This is only the first of many disgraces Bridget will suffer in her year of performance anxiety (at work and at play, though less often in bed) and living through other people's "emotional fuckwittage." Her twin-set-wearing suburban mother, for instance, suddenly becomes a chat-show hostess and unrepentant adulteress, while our heroine herself spends half the time overdosing on Chardonnay and feeling like "a tragic freak." Bridget Jones's Diary began as a column in the London Independent and struck a chord with readers of all sexes and sizes. In strokes simultaneously broad and subtle, Helen Fielding reveals the lighter side of despair, self-doubt, and obsession, and also satirizes everything from self-help books (they don't sound half as sensible to Bridget when she's sober) to feng shui, Cosmopolitan-style. She is the Nancy Mitford of the 1990s, and it's impossible not to root for her endearing heroine. On the other hand, one can only hope that Bridget will continue to screw up and tell us all about it for years and books to come. --Kerry Fried --This text refers to an alternate Paperback edition.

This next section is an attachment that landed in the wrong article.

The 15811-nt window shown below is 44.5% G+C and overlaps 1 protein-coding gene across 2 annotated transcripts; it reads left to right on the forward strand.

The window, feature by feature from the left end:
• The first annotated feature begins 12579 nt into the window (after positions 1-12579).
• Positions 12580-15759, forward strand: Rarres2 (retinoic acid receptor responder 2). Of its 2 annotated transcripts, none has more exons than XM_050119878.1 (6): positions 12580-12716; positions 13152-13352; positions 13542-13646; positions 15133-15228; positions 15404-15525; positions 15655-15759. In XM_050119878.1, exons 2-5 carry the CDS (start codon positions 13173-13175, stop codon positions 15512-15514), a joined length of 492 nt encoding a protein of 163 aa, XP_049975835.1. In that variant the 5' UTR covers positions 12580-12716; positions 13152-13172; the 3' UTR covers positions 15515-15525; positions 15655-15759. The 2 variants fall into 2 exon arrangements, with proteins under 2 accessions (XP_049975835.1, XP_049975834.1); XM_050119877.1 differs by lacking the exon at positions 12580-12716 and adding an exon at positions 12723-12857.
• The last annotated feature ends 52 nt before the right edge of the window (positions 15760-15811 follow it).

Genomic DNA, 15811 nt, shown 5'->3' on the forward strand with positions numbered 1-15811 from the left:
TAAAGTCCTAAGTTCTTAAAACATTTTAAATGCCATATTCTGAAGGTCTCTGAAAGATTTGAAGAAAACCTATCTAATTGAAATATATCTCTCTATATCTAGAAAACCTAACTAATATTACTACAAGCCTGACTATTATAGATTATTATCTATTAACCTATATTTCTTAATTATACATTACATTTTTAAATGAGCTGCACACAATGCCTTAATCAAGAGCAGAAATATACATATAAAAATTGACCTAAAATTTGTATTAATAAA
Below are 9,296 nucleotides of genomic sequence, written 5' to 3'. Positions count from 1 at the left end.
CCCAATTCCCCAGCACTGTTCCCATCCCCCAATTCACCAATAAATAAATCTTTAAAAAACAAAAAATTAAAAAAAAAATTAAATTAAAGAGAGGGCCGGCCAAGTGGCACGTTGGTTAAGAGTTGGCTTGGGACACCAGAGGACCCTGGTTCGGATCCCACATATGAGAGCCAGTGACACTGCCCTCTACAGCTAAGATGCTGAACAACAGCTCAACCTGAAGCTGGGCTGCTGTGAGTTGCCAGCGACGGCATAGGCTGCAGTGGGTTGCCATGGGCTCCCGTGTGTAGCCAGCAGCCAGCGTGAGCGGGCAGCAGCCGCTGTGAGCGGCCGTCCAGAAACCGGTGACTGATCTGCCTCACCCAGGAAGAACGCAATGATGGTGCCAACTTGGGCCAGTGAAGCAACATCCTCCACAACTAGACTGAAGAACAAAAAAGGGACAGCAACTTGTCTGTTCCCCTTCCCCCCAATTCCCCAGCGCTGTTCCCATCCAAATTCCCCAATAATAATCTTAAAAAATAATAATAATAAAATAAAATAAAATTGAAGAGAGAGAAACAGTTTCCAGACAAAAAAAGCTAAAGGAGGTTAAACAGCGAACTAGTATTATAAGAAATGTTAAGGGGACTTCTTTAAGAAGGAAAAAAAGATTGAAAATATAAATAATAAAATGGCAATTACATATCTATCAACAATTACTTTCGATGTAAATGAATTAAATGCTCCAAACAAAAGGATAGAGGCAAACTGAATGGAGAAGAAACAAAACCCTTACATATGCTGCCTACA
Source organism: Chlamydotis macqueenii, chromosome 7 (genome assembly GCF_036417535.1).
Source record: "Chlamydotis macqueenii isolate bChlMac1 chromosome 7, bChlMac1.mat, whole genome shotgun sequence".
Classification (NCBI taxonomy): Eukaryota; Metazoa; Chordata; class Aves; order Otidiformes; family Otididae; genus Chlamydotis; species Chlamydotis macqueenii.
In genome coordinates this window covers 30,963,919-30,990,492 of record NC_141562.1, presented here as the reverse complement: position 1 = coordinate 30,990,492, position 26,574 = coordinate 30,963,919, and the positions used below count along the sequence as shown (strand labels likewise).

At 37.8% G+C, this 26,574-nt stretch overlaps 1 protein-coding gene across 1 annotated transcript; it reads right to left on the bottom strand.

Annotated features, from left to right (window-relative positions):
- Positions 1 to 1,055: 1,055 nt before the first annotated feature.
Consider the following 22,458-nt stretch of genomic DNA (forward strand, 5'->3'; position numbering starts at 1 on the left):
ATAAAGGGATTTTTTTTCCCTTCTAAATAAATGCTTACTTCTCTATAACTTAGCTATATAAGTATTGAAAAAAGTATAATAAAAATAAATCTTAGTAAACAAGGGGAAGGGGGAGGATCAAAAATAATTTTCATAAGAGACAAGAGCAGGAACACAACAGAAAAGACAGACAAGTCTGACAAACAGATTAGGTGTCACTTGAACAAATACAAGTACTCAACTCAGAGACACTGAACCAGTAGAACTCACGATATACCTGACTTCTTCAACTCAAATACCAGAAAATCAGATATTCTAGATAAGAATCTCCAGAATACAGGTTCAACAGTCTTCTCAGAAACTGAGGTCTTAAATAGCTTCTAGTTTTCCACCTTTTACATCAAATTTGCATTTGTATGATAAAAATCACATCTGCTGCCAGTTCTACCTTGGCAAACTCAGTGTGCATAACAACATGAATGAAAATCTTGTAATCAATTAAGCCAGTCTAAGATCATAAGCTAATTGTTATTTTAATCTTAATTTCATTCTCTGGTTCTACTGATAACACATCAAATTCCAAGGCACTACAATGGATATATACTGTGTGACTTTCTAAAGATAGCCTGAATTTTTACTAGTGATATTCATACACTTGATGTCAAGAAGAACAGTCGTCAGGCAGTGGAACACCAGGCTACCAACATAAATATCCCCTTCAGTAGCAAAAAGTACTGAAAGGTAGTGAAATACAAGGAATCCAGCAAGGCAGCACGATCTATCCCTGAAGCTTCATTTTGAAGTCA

From Publishers Weekly